Now a residential community and popular film set location, this property was originally part of the Morris-Jumel Mansion estate. The property was divided, and the Sylvan Terrace was built in 1882 by James E. Ray. The road between the 20 wooden houses created a private throughway to the mansion.
After World War II, aluminum and asphalt became an exterior home decorating fad, and the vintage façades of the terrace were covered in shiny gray metal. By the 1960's, the houses were in shambles, the overhangs were removed, the street paved over, and many of the detail-oriented charms of the place were ruined.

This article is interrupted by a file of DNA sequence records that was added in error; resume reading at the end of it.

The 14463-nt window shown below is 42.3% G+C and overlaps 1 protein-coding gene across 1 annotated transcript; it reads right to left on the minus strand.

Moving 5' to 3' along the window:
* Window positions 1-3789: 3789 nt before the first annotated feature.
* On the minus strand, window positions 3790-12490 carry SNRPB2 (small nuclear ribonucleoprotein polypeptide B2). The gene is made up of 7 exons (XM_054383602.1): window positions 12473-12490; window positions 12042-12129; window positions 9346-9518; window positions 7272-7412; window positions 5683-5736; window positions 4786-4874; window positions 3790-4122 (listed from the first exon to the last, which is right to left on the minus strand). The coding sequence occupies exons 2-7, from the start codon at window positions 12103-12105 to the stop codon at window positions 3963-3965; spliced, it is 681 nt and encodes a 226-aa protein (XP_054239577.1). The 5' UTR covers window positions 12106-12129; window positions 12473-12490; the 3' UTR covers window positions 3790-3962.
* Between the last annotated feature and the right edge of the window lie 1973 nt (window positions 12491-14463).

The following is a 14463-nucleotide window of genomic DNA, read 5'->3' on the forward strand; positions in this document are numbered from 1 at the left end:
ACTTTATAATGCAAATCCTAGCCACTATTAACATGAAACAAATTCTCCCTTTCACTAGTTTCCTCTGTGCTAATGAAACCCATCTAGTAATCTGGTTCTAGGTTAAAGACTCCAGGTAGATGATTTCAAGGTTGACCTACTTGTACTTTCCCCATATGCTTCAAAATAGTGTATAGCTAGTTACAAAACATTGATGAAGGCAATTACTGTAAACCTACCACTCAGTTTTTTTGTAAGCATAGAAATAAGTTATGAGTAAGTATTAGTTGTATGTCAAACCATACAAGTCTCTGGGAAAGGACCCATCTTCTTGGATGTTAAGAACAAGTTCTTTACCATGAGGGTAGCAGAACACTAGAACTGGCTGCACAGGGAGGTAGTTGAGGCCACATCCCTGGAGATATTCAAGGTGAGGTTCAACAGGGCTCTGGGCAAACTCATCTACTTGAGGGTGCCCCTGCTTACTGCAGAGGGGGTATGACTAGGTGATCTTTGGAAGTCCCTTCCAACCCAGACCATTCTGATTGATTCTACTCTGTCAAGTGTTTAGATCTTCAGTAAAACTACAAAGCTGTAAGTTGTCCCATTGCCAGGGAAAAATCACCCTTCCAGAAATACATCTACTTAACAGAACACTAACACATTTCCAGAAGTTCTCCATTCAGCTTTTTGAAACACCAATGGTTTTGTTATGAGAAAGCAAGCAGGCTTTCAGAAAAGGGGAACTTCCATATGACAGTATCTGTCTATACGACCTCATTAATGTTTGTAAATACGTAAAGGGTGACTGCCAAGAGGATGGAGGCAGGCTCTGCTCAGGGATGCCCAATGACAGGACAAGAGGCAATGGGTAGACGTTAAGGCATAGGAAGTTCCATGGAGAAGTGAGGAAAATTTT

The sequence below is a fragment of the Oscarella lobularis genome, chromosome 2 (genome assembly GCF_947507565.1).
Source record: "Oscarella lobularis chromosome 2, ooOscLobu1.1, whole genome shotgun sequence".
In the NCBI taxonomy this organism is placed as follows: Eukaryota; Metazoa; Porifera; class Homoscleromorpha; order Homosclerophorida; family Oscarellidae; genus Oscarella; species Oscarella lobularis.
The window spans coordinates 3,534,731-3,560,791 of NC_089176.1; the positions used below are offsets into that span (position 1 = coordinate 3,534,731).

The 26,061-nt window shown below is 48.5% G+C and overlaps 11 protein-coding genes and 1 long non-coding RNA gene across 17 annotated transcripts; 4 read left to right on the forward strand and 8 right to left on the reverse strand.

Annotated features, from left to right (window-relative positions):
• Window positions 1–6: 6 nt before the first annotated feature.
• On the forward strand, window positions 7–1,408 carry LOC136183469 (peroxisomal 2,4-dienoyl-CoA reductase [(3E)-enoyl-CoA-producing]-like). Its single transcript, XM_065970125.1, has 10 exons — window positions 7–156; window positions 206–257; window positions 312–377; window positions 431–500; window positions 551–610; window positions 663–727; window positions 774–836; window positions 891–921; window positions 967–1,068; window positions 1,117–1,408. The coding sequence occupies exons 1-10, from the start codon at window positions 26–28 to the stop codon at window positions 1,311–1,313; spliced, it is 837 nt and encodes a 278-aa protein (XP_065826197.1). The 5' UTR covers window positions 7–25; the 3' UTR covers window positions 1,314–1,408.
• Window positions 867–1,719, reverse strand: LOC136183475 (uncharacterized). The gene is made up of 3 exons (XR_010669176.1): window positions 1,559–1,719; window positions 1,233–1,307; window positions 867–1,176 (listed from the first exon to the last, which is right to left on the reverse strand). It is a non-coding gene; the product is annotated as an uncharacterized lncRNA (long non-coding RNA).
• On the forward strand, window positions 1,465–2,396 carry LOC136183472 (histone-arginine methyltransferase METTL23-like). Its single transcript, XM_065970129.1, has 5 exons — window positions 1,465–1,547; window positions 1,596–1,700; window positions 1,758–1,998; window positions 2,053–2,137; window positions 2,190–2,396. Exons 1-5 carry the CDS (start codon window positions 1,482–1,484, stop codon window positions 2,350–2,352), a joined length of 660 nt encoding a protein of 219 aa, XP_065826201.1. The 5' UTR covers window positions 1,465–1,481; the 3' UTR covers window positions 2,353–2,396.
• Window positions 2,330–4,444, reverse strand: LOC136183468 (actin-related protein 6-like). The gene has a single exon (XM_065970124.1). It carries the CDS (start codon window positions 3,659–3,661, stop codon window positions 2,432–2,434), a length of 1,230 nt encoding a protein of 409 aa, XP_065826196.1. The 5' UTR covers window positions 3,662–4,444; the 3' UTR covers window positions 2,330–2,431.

In 1970, the Landmarks Preservation Commission marked the Sylvan Terrace as part of a Historic District, and was renovated by the Federal Community Development fund. Unsatisfied with the work and upkeep, Sylvan Terrace residents took home improvement into their own hands.
The houses are now painted in similar shades of yellow, with green shutters and brown windowsills, to preserve uniformity. The doorways vary in height, giving the terrace a quirky look. Remainders of the aluminum siding can still be seen if you peek into the backyards.